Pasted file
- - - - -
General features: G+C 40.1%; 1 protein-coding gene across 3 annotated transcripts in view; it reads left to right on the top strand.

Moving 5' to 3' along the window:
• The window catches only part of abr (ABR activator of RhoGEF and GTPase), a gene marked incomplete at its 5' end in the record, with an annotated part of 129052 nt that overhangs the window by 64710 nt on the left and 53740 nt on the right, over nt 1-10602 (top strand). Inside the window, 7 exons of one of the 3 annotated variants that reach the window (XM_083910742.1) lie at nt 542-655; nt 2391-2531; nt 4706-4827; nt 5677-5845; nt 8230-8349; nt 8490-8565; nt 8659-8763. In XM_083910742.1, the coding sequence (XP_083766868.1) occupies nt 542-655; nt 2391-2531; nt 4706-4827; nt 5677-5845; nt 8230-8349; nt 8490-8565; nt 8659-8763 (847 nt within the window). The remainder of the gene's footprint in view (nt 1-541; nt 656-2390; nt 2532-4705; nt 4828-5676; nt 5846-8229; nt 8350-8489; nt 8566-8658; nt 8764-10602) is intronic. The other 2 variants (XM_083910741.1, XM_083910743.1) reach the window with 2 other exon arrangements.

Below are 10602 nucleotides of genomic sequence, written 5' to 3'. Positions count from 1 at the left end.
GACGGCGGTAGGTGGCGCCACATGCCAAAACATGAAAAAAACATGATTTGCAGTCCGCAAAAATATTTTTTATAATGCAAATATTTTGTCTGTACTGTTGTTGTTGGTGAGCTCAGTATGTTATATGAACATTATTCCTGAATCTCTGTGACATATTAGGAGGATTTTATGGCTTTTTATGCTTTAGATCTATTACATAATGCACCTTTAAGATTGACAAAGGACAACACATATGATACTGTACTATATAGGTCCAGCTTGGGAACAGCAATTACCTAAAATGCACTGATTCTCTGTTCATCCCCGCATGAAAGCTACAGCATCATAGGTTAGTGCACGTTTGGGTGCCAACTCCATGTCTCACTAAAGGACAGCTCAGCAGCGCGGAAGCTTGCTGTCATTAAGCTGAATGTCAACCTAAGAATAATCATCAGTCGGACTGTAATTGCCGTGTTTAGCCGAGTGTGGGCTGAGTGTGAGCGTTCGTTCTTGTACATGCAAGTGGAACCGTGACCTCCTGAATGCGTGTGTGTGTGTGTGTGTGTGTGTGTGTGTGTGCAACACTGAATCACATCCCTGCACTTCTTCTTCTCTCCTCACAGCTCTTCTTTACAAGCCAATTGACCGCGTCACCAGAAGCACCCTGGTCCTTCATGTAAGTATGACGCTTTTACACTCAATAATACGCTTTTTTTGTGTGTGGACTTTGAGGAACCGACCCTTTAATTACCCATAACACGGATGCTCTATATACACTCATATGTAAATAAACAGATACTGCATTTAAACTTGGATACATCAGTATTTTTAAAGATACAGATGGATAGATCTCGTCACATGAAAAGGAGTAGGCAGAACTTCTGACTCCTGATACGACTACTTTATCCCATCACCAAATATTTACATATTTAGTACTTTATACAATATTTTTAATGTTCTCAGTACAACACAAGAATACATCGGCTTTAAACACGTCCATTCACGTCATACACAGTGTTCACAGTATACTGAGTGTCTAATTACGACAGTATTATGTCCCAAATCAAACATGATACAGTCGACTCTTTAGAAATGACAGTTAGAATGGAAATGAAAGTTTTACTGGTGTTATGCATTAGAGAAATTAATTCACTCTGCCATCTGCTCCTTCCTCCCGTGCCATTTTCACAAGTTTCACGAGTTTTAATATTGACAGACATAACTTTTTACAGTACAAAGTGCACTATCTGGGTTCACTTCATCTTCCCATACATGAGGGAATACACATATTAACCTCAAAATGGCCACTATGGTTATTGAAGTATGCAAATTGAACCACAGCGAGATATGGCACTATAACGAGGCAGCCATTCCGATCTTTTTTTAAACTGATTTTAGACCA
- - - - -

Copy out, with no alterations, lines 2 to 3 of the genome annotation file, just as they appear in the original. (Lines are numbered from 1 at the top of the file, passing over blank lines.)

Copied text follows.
Moving 5' to 3' along the window:
• The window catches only part of abr (ABR activator of RhoGEF and GTPase), a gene marked incomplete at its 5' end in the record, with an annotated part of 129052 nt that overhangs the window by 64710 nt on the left and 53740 nt on the right, over nt 1-10602 (top strand). Inside the window, 7 exons of one of the 3 annotated variants that reach the window (XM_083910742.1) lie at nt 542-655; nt 2391-2531; nt 4706-4827; nt 5677-5845; nt 8230-8349; nt 8490-8565; nt 8659-8763. In XM_083910742.1, the coding sequence (XP_083766868.1) occupies nt 542-655; nt 2391-2531; nt 4706-4827; nt 5677-5845; nt 8230-8349; nt 8490-8565; nt 8659-8763 (847 nt within the window). The remainder of the gene's footprint in view (nt 1-541; nt 656-2390; nt 2532-4705; nt 4828-5676; nt 5846-8229; nt 8350-8489; nt 8566-8658; nt 8764-10602) is intronic. The other 2 variants (XM_083910741.1, XM_083910743.1) reach the window with 2 other exon arrangements.